<
>

Crunch time X's and O's by a master

When the game is on the line, so many coaches call simple, boring isolation plays for their stars. We've all seen it a million times. There are arguments for keeping it simple, but as I've written many times, it always strikes me as a cop-out. Screens, cuts and passes are all things that help the offense. Why would you not use them at the most important moments? And why run a play where you're essentially guaranteed not to get a wide open shot?

Gregg Popovich, on the other hand, he draws up interesting plays with the game on the line. San Antonio moves the ball, and makes things happen.

What does the ideal crunch time play look like? The play that got the Spurs' preferred shooter (Manu Ginobili) the best possible shot for his team (a wide-open 3 from the corner, where 3s are shorter distance and easier) in the highlights above is about as pretty as crunch time execution gets.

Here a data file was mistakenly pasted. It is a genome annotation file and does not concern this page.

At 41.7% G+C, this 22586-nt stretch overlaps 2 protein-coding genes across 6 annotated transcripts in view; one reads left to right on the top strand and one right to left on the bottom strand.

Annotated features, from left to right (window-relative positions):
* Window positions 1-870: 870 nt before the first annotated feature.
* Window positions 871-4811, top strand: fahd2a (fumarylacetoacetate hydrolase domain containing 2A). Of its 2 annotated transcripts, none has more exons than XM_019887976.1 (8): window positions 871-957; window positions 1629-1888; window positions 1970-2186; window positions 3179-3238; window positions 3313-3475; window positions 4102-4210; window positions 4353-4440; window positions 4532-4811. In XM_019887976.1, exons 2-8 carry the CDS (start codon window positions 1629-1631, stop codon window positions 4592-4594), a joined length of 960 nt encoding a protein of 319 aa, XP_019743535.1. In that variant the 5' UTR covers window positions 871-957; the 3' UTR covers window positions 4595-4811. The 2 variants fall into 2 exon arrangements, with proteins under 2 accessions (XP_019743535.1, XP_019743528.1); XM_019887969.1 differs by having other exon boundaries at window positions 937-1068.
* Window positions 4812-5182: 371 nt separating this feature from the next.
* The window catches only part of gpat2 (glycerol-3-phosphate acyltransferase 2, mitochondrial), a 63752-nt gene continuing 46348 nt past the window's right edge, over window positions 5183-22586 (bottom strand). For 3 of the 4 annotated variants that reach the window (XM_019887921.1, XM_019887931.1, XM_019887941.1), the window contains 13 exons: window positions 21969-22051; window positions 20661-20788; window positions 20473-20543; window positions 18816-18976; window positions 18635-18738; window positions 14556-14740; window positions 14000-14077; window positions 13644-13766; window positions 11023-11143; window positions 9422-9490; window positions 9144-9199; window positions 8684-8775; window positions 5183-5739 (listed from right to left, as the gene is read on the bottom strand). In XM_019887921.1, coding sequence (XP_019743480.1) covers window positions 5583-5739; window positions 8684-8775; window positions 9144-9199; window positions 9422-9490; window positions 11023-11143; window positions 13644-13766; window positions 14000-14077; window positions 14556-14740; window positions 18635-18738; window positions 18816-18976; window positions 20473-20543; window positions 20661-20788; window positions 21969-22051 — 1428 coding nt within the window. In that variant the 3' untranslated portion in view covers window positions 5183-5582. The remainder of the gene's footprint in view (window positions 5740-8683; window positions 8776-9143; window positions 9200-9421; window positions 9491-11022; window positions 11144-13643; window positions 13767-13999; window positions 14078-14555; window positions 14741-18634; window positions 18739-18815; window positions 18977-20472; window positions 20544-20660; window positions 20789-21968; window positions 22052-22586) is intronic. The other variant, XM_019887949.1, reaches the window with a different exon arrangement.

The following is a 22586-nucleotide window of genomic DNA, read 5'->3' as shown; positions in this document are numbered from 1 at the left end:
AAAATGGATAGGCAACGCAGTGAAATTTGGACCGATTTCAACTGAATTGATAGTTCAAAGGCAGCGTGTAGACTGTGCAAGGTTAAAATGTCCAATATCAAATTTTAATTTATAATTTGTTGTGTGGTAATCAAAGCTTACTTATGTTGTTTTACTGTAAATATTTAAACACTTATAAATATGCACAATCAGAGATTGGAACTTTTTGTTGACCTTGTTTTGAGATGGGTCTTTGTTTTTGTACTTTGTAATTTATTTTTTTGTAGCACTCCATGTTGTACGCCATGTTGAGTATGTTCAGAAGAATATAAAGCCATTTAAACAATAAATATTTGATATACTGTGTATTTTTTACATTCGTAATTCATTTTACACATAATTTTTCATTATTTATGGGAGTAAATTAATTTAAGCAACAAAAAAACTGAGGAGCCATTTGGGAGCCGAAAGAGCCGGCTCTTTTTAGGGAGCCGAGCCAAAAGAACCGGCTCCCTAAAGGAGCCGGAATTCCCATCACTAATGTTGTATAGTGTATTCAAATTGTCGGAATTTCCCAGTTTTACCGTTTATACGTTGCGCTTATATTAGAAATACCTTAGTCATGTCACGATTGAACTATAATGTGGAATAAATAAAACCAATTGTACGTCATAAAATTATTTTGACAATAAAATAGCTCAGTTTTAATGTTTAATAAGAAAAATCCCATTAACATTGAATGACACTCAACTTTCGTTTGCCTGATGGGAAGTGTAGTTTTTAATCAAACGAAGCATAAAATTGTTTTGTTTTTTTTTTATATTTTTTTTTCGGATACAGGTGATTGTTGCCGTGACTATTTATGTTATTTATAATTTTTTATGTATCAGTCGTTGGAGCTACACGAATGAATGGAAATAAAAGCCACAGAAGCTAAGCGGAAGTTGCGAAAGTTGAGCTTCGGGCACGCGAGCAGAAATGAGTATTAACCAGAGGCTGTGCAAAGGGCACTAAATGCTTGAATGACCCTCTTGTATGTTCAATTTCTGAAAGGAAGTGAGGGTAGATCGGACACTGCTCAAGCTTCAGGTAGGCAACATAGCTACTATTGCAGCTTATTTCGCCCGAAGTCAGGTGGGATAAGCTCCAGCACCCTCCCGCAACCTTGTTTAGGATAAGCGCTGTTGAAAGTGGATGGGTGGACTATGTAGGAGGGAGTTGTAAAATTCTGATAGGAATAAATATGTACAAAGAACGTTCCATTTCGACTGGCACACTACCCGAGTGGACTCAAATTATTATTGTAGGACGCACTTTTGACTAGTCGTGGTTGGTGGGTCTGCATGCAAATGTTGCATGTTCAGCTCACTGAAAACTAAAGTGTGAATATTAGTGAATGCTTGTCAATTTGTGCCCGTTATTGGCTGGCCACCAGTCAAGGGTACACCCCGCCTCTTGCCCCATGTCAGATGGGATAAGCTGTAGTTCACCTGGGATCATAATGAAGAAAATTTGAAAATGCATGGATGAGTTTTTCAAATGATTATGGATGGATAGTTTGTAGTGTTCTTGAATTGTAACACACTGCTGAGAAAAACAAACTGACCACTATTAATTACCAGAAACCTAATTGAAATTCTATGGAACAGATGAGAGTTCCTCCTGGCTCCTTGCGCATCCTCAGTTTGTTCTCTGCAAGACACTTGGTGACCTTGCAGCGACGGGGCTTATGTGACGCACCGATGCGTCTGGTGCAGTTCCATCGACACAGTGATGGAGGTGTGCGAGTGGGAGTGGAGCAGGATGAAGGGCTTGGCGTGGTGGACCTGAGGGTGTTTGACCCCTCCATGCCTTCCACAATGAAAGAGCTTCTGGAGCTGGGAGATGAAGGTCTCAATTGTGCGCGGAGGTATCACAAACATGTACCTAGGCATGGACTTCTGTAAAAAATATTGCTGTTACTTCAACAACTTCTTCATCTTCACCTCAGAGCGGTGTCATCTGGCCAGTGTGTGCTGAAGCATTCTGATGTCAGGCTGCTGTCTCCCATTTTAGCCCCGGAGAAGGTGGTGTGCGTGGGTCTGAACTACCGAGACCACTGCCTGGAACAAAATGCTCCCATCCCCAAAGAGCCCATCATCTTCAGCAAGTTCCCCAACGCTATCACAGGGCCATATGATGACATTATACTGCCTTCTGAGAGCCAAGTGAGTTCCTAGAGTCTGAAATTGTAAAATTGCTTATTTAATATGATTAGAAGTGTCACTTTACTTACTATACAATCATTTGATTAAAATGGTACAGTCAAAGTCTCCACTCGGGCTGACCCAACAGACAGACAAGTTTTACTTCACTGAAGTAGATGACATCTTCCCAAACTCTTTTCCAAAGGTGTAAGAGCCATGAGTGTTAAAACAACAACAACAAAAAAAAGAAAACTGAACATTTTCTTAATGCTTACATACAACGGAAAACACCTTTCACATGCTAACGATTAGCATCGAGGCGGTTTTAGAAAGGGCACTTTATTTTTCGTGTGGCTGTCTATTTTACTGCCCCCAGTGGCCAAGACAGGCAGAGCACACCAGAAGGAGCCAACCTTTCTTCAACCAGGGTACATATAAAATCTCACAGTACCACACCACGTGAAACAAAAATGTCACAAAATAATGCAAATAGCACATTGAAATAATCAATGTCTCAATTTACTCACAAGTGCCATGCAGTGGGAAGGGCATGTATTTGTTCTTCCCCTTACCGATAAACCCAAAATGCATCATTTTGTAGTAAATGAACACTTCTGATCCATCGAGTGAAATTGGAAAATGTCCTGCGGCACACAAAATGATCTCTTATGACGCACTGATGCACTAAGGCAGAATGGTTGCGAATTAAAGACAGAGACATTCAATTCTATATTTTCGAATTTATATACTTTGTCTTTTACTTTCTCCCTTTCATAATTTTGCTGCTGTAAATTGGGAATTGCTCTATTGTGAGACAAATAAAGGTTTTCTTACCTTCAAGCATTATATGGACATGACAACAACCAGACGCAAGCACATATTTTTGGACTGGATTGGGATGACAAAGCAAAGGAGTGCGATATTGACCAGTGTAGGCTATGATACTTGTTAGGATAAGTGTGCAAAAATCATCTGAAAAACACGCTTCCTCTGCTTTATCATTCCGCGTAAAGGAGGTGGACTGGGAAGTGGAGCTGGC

That it didn't go in ... these things happen. But you sure can't blame the play.

UPDATE: Video of Blazer coach Nate McMillan saying his team was lucky that shot didn't go in.